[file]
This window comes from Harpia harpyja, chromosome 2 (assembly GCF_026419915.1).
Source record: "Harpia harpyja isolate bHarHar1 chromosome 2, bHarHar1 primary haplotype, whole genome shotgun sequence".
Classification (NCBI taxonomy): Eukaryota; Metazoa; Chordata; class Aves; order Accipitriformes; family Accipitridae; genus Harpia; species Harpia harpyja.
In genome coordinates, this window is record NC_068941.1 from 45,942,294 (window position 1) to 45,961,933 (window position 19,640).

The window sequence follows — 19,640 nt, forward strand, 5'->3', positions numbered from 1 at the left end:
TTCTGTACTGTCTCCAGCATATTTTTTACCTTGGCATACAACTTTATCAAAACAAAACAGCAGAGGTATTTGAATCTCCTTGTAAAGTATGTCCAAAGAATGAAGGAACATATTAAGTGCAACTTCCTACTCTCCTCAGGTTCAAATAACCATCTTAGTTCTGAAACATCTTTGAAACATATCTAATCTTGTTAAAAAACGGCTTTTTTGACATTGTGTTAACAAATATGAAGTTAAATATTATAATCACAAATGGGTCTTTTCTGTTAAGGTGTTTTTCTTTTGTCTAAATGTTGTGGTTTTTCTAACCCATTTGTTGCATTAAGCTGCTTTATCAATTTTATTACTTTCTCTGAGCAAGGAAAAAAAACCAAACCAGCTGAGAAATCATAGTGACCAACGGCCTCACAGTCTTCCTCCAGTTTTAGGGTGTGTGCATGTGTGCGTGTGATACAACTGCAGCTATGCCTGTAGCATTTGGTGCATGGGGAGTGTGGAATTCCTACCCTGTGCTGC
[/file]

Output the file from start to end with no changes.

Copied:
This window comes from Harpia harpyja, chromosome 2 (assembly GCF_026419915.1).
Source record: "Harpia harpyja isolate bHarHar1 chromosome 2, bHarHar1 primary haplotype, whole genome shotgun sequence".
Classification (NCBI taxonomy): Eukaryota; Metazoa; Chordata; class Aves; order Accipitriformes; family Accipitridae; genus Harpia; species Harpia harpyja.
In genome coordinates, this window is record NC_068941.1 from 45,942,294 (window position 1) to 45,961,933 (window position 19,640).

The window sequence follows — 19,640 nt, forward strand, 5'->3', positions numbered from 1 at the left end:
TTCTGTACTGTCTCCAGCATATTTTTTACCTTGGCATACAACTTTATCAAAACAAAACAGCAGAGGTATTTGAATCTCCTTGTAAAGTATGTCCAAAGAATGAAGGAACATATTAAGTGCAACTTCCTACTCTCCTCAGGTTCAAATAACCATCTTAGTTCTGAAACATCTTTGAAACATATCTAATCTTGTTAAAAAACGGCTTTTTTGACATTGTGTTAACAAATATGAAGTTAAATATTATAATCACAAATGGGTCTTTTCTGTTAAGGTGTTTTTCTTTTGTCTAAATGTTGTGGTTTTTCTAACCCATTTGTTGCATTAAGCTGCTTTATCAATTTTATTACTTTCTCTGAGCAAGGAAAAAAAACCAAACCAGCTGAGAAATCATAGTGACCAACGGCCTCACAGTCTTCCTCCAGTTTTAGGGTGTGTGCATGTGTGCGTGTGATACAACTGCAGCTATGCCTGTAGCATTTGGTGCATGGGGAGTGTGGAATTCCTACCCTGTGCTGC